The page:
Oh dear. Oh dear, oh dear, oh dear.
Somewhere in the Italian Countryside, over the weekend a wizened old metal worker just rubbed his hands together in anticipation of a massive paycheck.
The reason? Step forward Andy Newall, pilot of the very rare, very valuable and VERY ill-fated Ferrari 250 GTO that tragically met the barrier at Goodwood Revival over the weekend.
The crash happened during a qualifying race for the RAC Tourist Trophy, as Newall was forced to swerve suddenly onto the grass to avoid a corvette stingray he was attempting to overtake. Forced onto the grass, the oversteer immediately kicked in, and the rest was enough to make any car enthusiast weep.
Of course, classic cars get binned at just about every historic race meet, and the opportunity to see such cars actually battle it out as they would have in the 60s is part of the reason we love Goodwood revival so much. But anyone with a vague interest in cars will probably be able to tell you just how much money this particular incident is likely to cost.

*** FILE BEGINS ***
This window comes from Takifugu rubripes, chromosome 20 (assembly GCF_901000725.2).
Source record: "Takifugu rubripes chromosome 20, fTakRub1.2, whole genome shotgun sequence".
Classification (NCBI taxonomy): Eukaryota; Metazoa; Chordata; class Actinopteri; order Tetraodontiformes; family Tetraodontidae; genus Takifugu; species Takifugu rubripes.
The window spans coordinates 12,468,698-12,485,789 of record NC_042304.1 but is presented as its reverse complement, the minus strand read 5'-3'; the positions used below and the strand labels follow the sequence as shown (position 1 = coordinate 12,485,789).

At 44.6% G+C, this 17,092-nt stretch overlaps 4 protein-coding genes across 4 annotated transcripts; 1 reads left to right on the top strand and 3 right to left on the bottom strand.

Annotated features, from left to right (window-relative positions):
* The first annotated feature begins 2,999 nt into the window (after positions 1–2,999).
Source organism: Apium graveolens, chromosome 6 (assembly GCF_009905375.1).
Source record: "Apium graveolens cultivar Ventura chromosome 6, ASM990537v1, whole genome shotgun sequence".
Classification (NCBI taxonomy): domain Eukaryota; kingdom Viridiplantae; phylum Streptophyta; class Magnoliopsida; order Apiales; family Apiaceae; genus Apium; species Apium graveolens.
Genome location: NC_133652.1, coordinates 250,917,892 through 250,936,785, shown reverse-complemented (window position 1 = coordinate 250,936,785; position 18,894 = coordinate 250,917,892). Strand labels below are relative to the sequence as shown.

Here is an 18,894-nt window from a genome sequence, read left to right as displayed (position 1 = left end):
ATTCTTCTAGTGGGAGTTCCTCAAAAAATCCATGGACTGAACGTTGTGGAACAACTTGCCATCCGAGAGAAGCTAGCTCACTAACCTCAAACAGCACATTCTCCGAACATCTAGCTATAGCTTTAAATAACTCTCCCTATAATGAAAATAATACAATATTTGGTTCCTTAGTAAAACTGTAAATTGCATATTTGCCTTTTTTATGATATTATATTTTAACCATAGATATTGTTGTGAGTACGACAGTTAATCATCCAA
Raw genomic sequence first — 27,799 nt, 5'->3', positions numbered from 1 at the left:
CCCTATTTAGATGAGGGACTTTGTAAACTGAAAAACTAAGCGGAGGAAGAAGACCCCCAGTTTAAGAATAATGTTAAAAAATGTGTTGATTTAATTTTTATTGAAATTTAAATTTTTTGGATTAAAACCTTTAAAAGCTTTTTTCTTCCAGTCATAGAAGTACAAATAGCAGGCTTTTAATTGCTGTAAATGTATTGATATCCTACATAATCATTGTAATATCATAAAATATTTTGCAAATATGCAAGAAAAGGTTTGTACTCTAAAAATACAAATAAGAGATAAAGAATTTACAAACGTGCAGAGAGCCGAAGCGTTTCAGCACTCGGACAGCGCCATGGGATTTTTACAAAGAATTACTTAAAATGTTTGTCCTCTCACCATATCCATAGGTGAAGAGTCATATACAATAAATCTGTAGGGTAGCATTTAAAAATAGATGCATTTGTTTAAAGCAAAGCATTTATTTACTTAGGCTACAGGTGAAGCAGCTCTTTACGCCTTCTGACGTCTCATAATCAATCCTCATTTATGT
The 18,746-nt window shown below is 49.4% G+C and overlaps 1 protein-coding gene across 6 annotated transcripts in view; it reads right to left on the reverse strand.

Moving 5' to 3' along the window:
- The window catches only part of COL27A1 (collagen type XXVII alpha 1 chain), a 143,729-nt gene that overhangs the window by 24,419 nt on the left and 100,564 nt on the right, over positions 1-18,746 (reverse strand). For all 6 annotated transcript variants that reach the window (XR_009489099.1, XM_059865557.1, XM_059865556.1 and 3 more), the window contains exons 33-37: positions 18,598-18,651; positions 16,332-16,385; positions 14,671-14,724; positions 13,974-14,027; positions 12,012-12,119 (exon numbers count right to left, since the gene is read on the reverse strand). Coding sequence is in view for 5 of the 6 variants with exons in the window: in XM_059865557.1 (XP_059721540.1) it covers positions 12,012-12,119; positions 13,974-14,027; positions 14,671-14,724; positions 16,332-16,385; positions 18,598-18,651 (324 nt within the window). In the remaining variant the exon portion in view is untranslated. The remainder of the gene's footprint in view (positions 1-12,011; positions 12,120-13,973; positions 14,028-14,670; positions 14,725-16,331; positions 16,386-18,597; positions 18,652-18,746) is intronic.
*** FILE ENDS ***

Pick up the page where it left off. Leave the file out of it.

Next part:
To give a little context, the particular 1964 250 GTO/64 Series II that crashed was one of just 3 made that year, with a 250 GTO made 1 years prior selling for a mind-boggling $52 million at auction. With the way cars are increasing in value, it’s not unreasonable to imagine that $30-50 million worth of car took a spill that fateful afternoon.
Thankfully, the car only met with the tyre wall, saving it even more damage, but it’s likely that the repair bill on the car will be beyond most of our wildest dreams.
Our thoughts go towards Andy Newall and the car’s now significantly less well-off owner at this dark, dark time.